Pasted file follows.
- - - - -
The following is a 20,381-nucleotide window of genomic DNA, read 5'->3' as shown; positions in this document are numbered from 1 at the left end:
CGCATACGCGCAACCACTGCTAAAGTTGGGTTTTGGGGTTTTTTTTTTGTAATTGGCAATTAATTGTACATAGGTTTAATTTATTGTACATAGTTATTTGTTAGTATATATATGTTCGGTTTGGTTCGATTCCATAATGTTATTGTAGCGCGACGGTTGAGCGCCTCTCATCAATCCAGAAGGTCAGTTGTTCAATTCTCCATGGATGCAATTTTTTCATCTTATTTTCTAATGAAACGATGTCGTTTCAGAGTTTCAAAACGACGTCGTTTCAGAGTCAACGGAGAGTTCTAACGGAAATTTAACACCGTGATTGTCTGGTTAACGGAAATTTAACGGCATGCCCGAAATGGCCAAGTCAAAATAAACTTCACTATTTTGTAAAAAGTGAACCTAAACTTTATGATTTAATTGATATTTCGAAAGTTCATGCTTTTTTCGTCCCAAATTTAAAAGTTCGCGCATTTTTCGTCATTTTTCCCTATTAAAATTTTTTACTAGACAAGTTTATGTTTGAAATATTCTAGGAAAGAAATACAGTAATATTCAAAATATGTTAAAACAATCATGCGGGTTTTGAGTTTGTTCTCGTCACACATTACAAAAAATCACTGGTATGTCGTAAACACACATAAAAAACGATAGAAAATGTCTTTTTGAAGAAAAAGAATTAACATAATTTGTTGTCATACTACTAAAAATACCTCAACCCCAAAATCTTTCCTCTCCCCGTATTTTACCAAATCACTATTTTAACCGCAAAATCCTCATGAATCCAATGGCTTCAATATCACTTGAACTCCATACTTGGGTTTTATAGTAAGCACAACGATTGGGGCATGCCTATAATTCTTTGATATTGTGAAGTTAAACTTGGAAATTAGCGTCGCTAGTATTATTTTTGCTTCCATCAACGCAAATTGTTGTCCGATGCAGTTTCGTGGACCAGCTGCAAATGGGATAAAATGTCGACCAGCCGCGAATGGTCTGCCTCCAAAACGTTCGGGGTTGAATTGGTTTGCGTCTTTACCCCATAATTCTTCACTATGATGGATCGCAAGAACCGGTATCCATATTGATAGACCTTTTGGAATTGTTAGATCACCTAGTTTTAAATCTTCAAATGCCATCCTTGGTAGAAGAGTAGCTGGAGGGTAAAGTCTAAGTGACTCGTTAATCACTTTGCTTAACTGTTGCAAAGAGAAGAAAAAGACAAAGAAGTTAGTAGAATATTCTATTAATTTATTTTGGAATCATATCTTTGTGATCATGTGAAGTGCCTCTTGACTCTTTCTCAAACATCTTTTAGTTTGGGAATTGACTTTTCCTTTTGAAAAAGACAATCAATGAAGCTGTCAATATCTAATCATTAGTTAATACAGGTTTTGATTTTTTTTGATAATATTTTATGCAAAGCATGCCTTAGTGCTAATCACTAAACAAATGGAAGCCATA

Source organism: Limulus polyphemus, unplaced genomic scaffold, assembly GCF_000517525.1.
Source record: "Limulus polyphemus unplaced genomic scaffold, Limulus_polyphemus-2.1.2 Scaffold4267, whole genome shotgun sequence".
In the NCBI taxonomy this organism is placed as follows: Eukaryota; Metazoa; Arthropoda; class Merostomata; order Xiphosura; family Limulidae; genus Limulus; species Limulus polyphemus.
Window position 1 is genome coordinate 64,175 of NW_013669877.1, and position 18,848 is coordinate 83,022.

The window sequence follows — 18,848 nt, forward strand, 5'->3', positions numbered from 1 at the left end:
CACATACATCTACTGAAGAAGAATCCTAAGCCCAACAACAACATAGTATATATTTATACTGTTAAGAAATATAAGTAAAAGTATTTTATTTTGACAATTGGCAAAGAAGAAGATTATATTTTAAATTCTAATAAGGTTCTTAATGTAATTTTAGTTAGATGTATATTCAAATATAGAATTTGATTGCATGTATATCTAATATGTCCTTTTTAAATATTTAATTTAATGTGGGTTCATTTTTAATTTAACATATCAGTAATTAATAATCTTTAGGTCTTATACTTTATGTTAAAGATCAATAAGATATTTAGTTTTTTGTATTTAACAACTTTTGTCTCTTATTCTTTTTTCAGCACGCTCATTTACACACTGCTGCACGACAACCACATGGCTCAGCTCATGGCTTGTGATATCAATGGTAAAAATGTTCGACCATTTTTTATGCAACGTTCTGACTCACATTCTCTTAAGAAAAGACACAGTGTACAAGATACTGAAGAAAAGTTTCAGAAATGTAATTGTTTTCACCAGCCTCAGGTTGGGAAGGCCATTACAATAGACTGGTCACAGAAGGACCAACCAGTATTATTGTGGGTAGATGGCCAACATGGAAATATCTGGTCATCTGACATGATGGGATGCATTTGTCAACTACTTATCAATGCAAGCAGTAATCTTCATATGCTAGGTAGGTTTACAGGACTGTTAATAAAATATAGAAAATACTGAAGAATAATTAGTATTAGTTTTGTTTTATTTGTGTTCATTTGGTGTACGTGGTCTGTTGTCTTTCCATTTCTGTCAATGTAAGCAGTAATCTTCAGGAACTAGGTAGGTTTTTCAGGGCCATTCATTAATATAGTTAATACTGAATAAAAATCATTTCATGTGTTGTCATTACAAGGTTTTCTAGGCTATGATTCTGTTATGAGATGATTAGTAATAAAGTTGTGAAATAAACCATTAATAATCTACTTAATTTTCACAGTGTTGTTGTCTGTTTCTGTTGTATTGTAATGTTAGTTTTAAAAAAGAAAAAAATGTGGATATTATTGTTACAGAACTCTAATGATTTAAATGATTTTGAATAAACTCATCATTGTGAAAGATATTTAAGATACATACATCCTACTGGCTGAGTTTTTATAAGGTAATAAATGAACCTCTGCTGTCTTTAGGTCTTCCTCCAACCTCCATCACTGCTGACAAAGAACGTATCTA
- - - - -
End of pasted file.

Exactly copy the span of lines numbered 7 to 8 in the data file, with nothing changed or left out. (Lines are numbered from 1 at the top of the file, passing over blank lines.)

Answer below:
The window sequence follows — 18,848 nt, forward strand, 5'->3', positions numbered from 1 at the left end:
CACATACATCTACTGAAGAAGAATCCTAAGCCCAACAACAACATAGTATATATTTATACTGTTAAGAAATATAAGTAAAAGTATTTTATTTTGACAATTGGCAAAGAAGAAGATTATATTTTAAATTCTAATAAGGTTCTTAATGTAATTTTAGTTAGATGTATATTCAAATATAGAATTTGATTGCATGTATATCTAATATGTCCTTTTTAAATATTTAATTTAATGTGGGTTCATTTTTAATTTAACATATCAGTAATTAATAATCTTTAGGTCTTATACTTTATGTTAAAGATCAATAAGATATTTAGTTTTTTGTATTTAACAACTTTTGTCTCTTATTCTTTTTTCAGCACGCTCATTTACACACTGCTGCACGACAACCACATGGCTCAGCTCATGGCTTGTGATATCAATGGTAAAAATGTTCGACCATTTTTTATGCAACGTTCTGACTCACATTCTCTTAAGAAAAGACACAGTGTACAAGATACTGAAGAAAAGTTTCAGAAATGTAATTGTTTTCACCAGCCTCAGGTTGGGAAGGCCATTACAATAGACTGGTCACAGAAGGACCAACCAGTATTATTGTGGGTAGATGGCCAACATGGAAATATCTGGTCATCTGACATGATGGGATGCATTTGTCAACTACTTATCAATGCAAGCAGTAATCTTCATATGCTAGGTAGGTTTACAGGACTGTTAATAAAATATAGAAAATACTGAAGAATAATTAGTATTAGTTTTGTTTTATTTGTGTTCATTTGGTGTACGTGGTCTGTTGTCTTTCCATTTCTGTCAATGTAAGCAGTAATCTTCAGGAACTAGGTAGGTTTTTCAGGGCCATTCATTAATATAGTTAATACTGAATAAAAATCATTTCATGTGTTGTCATTACAAGGTTTTCTAGGCTATGATTCTGTTATGAGATGATTAGTAATAAAGTTGTGAAATAAACCATTAATAATCTACTTAATTTTCACAGTGTTGTTGTCTGTTTCTGTTGTATTGTAATGTTAGTTTTAAAAAAGAAAAAAATGTGGATATTATTGTTACAGAACTCTAATGATTTAAATGATTTTGAATAAACTCATCATTGTGAAAGATATTTAAGATACATACATCCTACTGGCTGAGTTTTTATAAGGTAATAAATGAACCTCTGCTGTCTTTAGGTCTTCCTCCAACCTCCATCACTGCTGACAAAGAACGTATCTA